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Tuesday,December 01,2020 02:24 AM

Uganda needs more nuclear pharmacists

By Violet Nabatanzi

Added 3rd March 2019 09:29 AM

According to Ismail Sekungu, from Pharmaceutical Society of Uganda (PSU), the country is in critical need of the super specialists in the field.

Uganda needs more nuclear pharmacists

Drugs in store (Photo by Violet Nabantazi)

According to Ismail Sekungu, from Pharmaceutical Society of Uganda (PSU), the country is in critical need of the super specialists in the field.

HEALTH MEDICINE   PHARMACY

Uganda currently has only one nuclear pharmacist that is soon retiring from public service.

The situation has prompted Pharmaceutical Society of Uganda (PSU) to appeal to the Indian High Commission to support Uganda to train more nuclear pharmacy specialists.

According to Ismail Sekungu, from Pharmaceutical Society of Uganda (PSU), the country is in critical need of the super specialists in the field.

Nuclear pharmacy is a specialty area of pharmacy practice dedicated to the compounding and dispensing of radioactive materials for use in nuclear medicine procedures.

A specialty area of pharmacy practice is one that requires a concentration of knowledge in once specific area.

Among other roles nuclear pharmacists, prepare drugs using appropriate and measured ingredients on efficient equipments to generate suitable radio medicine according to pharmacy principles.  Ssekungu insists that for one to perform such key medical roles, high training is required.

According to Ssekungu, the  Indian government has endeavoured to support the medical profession through providing scholarships to Ugandan undergraduate pharmacists for further training, but to bridge the gap, government should supplement the efforts.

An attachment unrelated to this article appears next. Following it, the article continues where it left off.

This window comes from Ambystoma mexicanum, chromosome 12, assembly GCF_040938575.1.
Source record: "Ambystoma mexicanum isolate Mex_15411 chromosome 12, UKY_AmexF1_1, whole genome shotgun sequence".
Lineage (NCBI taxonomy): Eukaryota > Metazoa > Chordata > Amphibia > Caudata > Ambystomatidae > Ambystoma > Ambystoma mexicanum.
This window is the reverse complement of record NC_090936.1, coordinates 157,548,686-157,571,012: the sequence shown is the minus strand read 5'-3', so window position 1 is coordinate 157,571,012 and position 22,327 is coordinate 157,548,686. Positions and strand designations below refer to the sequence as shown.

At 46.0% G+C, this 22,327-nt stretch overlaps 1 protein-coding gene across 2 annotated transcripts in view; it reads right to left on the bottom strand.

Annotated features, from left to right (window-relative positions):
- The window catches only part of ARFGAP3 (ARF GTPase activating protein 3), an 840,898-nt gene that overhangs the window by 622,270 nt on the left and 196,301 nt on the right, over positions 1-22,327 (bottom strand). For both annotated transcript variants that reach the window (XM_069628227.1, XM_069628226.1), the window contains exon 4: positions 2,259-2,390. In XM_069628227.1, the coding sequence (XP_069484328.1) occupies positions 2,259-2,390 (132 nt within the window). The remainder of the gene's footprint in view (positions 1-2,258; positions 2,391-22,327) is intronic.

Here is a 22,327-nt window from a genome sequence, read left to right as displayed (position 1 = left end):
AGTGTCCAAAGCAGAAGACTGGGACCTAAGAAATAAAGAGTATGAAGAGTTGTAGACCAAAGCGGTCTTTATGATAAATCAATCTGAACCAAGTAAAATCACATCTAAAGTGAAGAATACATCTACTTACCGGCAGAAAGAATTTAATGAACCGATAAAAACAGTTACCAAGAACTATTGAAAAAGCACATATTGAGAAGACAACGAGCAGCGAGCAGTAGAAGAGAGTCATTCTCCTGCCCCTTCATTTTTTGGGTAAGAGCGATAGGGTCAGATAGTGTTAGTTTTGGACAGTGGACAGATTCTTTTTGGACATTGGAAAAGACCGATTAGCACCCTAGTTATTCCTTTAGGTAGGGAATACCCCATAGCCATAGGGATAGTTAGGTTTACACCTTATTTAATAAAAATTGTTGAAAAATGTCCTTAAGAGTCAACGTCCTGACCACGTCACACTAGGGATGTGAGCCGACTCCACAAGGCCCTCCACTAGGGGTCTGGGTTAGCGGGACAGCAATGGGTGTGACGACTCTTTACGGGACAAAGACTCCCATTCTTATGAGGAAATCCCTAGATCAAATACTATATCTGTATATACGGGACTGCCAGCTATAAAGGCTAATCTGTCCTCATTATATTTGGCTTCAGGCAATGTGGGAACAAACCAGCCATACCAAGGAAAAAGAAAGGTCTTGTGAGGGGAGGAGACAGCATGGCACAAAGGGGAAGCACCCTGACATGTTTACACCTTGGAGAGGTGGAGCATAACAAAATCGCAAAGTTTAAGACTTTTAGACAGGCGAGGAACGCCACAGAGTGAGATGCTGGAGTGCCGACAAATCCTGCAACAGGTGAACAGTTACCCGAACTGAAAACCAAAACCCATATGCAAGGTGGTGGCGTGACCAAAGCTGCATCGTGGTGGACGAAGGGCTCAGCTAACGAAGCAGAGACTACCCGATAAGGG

"The Indians have also participated in the setting up of manufacturing plants and this has provided employment to Ugandans," he said.

Sekungu also said there was a need for Indians to setup more manufacturing plants in Uganda compared to importation of already finished drugs

"We have intensified online marketing by the Indian products both drugs and equipment directly to Ugandan pharmacists.

This means that Uganda pharmacist can trade directly with Indian companies, and this will improve domestic investment.'' he said

He made the remarks ahead of  a Pharma-Business meeting next week organised by Indian High Commission and Pharmaceuticals Export Promotion Council of India (Pharmexcil) together with Pharmaceutical Manufacturers Association and PSU where over 45 companies from India are expected to meet.

In a statement issued by the director, pharmexcil Roja Rani the meeting is intended to counter phony medical products and break a ceiling with local pharmaceutical dealers as India and Uganda continue to improve business relations in the pharma market.

"India's Pharma industry serves the needy with responsible care and is in the midst of a very noble cause of providing competent medicines and medical gears at the most affordable prices.'' she said

India exports to almost every country and its exports stood at US$ 17.27b during 2017 to 2018 and about 19.5% of its exports are to Africa.

Pharmexcil is the authorised agency of the government of India for promotion of pharmaceutical exports from India.

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